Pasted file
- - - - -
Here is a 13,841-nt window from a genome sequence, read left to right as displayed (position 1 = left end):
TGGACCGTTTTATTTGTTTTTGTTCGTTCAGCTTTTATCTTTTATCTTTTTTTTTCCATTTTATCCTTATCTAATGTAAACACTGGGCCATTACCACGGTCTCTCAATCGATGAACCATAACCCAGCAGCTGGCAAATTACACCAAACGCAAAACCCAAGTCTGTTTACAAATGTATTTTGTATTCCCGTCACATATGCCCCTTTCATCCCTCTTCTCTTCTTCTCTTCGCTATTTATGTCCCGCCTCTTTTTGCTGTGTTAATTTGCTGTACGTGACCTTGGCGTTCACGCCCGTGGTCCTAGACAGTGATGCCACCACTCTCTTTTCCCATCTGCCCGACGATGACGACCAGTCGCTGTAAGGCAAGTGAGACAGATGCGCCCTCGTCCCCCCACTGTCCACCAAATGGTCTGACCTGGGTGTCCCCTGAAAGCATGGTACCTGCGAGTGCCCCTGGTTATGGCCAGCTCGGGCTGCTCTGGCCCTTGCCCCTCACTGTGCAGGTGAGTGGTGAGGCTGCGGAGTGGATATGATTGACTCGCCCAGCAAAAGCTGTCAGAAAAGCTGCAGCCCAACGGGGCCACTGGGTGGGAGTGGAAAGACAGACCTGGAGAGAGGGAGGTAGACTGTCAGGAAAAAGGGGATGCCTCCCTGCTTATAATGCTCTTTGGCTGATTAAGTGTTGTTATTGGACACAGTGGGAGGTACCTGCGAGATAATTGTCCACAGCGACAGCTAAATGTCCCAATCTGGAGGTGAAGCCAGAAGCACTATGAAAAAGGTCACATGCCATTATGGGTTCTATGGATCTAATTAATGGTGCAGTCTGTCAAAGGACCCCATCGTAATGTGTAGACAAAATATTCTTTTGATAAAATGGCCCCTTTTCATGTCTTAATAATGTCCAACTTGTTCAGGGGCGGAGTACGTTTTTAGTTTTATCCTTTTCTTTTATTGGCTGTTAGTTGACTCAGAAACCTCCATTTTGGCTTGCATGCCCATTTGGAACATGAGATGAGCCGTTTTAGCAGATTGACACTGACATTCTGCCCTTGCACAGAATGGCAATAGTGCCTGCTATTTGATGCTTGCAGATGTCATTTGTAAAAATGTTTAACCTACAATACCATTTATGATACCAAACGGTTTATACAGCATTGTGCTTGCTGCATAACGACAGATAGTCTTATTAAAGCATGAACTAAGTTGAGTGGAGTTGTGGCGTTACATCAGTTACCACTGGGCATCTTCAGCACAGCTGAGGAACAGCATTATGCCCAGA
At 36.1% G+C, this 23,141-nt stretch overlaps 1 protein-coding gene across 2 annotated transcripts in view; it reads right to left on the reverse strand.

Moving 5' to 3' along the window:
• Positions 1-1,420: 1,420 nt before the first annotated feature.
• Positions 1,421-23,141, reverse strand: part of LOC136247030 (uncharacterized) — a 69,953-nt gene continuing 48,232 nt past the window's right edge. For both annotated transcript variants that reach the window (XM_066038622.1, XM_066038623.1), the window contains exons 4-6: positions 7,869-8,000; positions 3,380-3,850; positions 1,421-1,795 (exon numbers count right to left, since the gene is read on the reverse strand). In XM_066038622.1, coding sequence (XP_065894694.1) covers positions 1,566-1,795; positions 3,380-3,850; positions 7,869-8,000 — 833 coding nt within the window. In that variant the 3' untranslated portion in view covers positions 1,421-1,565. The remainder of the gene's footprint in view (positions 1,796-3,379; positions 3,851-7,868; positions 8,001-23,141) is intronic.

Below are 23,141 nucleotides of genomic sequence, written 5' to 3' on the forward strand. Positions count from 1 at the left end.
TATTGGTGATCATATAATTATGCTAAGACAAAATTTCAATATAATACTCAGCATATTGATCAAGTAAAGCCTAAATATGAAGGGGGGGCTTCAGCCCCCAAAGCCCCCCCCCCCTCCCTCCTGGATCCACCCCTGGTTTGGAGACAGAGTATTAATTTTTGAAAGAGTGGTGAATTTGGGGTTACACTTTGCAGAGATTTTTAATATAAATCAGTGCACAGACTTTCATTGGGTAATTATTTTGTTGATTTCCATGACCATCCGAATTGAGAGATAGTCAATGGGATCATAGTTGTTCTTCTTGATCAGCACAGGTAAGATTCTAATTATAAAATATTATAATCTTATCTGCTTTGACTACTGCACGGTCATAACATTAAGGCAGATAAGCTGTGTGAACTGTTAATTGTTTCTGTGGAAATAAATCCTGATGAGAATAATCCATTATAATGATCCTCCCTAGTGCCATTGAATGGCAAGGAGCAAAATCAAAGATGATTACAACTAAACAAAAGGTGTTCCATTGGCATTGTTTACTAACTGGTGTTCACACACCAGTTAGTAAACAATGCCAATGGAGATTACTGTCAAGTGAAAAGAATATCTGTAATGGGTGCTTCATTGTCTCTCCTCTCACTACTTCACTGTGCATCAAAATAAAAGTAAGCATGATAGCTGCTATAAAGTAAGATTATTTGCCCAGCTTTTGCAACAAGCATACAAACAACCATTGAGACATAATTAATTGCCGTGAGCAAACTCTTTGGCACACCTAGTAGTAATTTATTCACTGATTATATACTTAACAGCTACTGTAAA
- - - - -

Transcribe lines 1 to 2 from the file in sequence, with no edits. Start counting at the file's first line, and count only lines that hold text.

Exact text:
Here is a 13,841-nt window from a genome sequence, read left to right as displayed (position 1 = left end):
TGGACCGTTTTATTTGTTTTTGTTCGTTCAGCTTTTATCTTTTATCTTTTTTTTTCCATTTTATCCTTATCTAATGTAAACACTGGGCCATTACCACGGTCTCTCAATCGATGAACCATAACCCAGCAGCTGGCAAATTACACCAAACGCAAAACCCAAGTCTGTTTACAAATGTATTTTGTATTCCCGTCACATATGCCCCTTTCATCCCTCTTCTCTTCTTCTCTTCGCTATTTATGTCCCGCCTCTTTTTGCTGTGTTAATTTGCTGTACGTGACCTTGGCGTTCACGCCCGTGGTCCTAGACAGTGATGCCACCACTCTCTTTTCCCATCTGCCCGACGATGACGACCAGTCGCTGTAAGGCAAGTGAGACAGATGCGCCCTCGTCCCCCCACTGTCCACCAAATGGTCTGACCTGGGTGTCCCCTGAAAGCATGGTACCTGCGAGTGCCCCTGGTTATGGCCAGCTCGGGCTGCTCTGGCCCTTGCCCCTCACTGTGCAGGTGAGTGGTGAGGCTGCGGAGTGGATATGATTGACTCGCCCAGCAAAAGCTGTCAGAAAAGCTGCAGCCCAACGGGGCCACTGGGTGGGAGTGGAAAGACAGACCTGGAGAGAGGGAGGTAGACTGTCAGGAAAAAGGGGATGCCTCCCTGCTTATAATGCTCTTTGGCTGATTAAGTGTTGTTATTGGACACAGTGGGAGGTACCTGCGAGATAATTGTCCACAGCGACAGCTAAATGTCCCAATCTGGAGGTGAAGCCAGAAGCACTATGAAAAAGGTCACATGCCATTATGGGTTCTATGGATCTAATTAATGGTGCAGTCTGTCAAAGGACCCCATCGTAATGTGTAGACAAAATATTCTTTTGATAAAATGGCCCCTTTTCATGTCTTAATAATGTCCAACTTGTTCAGGGGCGGAGTACGTTTTTAGTTTTATCCTTTTCTTTTATTGGCTGTTAGTTGACTCAGAAACCTCCATTTTGGCTTGCATGCCCATTTGGAACATGAGATGAGCCGTTTTAGCAGATTGACACTGACATTCTGCCCTTGCACAGAATGGCAATAGTGCCTGCTATTTGATGCTTGCAGATGTCATTTGTAAAAATGTTTAACCTACAATACCATTTATGATACCAAACGGTTTATACAGCATTGTGCTTGCTGCATAACGACAGATAGTCTTATTAAAGCATGAACTAAGTTGAGTGGAGTTGTGGCGTTACATCAGTTACCACTGGGCATCTTCAGCACAGCTGAGGAACAGCATTATGCCCAGA